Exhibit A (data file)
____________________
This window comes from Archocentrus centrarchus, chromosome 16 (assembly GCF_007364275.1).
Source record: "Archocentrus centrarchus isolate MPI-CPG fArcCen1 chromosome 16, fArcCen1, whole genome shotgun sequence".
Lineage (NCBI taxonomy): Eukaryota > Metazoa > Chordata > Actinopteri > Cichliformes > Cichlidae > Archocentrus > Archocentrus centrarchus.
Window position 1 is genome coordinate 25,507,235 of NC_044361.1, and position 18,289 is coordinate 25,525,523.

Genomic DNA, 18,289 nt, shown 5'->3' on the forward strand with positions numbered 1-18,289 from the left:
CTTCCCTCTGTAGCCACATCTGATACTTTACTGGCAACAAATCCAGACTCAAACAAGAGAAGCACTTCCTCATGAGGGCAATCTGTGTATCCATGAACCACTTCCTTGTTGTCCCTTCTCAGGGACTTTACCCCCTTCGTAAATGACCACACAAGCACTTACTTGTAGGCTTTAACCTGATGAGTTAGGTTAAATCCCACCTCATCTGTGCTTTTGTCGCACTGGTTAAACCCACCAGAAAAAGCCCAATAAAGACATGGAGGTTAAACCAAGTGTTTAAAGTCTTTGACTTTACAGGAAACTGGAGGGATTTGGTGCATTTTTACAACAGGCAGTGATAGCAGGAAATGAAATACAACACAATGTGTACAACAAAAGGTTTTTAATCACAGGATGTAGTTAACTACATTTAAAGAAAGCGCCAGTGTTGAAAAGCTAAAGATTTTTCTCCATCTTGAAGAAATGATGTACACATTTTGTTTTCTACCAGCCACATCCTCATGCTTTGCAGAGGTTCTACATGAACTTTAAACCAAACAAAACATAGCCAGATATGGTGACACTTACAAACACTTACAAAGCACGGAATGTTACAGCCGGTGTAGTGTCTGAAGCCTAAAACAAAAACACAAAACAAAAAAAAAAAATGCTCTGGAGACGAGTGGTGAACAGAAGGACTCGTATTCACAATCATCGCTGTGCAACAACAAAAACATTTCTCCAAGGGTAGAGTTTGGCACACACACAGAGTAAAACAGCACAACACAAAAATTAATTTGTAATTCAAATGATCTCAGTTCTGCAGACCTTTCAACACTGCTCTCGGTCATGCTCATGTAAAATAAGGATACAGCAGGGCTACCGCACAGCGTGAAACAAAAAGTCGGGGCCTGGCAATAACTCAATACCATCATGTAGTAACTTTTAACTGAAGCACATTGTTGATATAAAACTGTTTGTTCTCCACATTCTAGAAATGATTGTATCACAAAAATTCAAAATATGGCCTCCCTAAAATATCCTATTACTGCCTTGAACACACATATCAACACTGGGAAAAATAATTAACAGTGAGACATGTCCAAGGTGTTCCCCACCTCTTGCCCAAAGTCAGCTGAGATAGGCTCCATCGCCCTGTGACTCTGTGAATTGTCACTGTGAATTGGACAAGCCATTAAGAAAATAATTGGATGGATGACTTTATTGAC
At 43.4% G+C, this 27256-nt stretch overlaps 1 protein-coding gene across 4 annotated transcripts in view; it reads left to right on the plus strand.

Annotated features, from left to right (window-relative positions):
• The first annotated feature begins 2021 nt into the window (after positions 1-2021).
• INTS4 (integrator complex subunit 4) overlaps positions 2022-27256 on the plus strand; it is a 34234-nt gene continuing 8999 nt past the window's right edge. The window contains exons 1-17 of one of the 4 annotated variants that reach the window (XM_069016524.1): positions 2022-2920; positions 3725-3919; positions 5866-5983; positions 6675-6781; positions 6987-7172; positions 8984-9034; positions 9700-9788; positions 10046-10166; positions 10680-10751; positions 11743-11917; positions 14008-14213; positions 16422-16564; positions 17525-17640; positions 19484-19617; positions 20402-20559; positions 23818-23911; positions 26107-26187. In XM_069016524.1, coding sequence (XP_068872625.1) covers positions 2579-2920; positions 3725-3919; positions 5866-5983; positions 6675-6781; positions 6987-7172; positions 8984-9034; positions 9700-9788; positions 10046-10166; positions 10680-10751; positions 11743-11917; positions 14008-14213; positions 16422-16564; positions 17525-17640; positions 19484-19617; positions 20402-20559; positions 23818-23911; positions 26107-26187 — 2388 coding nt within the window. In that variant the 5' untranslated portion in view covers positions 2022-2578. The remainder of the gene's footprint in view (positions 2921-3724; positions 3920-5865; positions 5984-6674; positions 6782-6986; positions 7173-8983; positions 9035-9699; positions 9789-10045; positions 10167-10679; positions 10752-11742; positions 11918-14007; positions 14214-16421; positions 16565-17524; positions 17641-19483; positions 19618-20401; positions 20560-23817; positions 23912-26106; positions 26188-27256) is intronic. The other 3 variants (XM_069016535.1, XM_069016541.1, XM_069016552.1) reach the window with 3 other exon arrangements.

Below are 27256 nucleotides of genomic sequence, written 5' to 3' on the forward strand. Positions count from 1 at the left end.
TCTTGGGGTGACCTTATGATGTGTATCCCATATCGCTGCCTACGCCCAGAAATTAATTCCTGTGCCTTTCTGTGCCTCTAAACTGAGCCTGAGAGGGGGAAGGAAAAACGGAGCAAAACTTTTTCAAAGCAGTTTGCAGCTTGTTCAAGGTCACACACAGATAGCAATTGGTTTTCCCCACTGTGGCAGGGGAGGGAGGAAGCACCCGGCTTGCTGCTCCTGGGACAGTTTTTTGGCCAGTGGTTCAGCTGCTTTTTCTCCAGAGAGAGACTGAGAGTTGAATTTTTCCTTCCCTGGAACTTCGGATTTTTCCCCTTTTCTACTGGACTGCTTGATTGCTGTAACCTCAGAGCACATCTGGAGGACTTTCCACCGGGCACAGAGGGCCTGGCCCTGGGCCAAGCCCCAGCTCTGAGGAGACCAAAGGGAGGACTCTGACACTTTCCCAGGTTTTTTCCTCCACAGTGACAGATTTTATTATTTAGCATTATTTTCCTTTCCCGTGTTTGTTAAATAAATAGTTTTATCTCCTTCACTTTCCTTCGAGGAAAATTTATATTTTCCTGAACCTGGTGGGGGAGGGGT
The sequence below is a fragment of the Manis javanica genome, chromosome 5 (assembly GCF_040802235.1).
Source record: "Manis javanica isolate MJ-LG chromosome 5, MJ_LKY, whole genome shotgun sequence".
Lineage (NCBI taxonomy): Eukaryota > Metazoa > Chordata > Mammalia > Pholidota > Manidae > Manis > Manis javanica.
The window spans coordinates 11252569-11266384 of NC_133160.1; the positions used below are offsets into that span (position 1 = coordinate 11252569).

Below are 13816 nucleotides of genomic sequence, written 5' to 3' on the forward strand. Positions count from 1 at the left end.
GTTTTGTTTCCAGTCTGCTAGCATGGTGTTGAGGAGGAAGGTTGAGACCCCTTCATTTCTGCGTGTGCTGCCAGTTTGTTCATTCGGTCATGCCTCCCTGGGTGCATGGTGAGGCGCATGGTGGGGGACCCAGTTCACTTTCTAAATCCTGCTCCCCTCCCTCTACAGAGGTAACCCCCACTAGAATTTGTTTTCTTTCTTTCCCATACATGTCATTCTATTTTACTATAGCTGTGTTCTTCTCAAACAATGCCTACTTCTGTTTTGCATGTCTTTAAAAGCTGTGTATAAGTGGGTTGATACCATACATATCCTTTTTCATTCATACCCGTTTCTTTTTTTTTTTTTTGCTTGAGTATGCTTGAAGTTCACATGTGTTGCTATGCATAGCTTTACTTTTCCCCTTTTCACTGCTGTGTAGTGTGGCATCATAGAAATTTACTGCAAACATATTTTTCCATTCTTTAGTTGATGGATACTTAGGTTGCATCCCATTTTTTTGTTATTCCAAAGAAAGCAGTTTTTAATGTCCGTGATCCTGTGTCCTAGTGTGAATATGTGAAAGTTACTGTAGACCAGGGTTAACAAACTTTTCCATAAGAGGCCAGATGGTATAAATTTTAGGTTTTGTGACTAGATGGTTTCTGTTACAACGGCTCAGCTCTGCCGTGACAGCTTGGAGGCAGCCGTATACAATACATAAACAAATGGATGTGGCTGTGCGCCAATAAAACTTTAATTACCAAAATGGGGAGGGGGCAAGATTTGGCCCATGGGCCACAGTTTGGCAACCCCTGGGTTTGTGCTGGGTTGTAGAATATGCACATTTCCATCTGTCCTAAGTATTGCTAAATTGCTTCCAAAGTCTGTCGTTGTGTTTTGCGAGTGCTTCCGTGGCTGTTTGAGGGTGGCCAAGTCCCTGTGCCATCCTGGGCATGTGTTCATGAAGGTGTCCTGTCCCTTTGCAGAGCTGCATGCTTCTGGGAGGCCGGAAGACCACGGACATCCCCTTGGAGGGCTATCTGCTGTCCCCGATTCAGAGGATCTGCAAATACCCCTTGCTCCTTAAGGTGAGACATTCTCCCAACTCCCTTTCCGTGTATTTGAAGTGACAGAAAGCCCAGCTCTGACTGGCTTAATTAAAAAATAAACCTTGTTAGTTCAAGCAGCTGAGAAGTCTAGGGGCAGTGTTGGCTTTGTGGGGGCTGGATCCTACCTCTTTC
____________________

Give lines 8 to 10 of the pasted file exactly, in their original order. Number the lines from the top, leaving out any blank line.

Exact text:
Annotated features, from left to right (window-relative positions):
• The first annotated feature begins 2021 nt into the window (after positions 1-2021).
• INTS4 (integrator complex subunit 4) overlaps positions 2022-27256 on the plus strand; it is a 34234-nt gene continuing 8999 nt past the window's right edge. The window contains exons 1-17 of one of the 4 annotated variants that reach the window (XM_069016524.1): positions 2022-2920; positions 3725-3919; positions 5866-5983; positions 6675-6781; positions 6987-7172; positions 8984-9034; positions 9700-9788; positions 10046-10166; positions 10680-10751; positions 11743-11917; positions 14008-14213; positions 16422-16564; positions 17525-17640; positions 19484-19617; positions 20402-20559; positions 23818-23911; positions 26107-26187. In XM_069016524.1, coding sequence (XP_068872625.1) covers positions 2579-2920; positions 3725-3919; positions 5866-5983; positions 6675-6781; positions 6987-7172; positions 8984-9034; positions 9700-9788; positions 10046-10166; positions 10680-10751; positions 11743-11917; positions 14008-14213; positions 16422-16564; positions 17525-17640; positions 19484-19617; positions 20402-20559; positions 23818-23911; positions 26107-26187 — 2388 coding nt within the window. In that variant the 5' untranslated portion in view covers positions 2022-2578. The remainder of the gene's footprint in view (positions 2921-3724; positions 3920-5865; positions 5984-6674; positions 6782-6986; positions 7173-8983; positions 9035-9699; positions 9789-10045; positions 10167-10679; positions 10752-11742; positions 11918-14007; positions 14214-16421; positions 16565-17524; positions 17641-19483; positions 19618-20401; positions 20560-23817; positions 23912-26106; positions 26188-27256) is intronic. The other 3 variants (XM_069016535.1, XM_069016541.1, XM_069016552.1) reach the window with 3 other exon arrangements.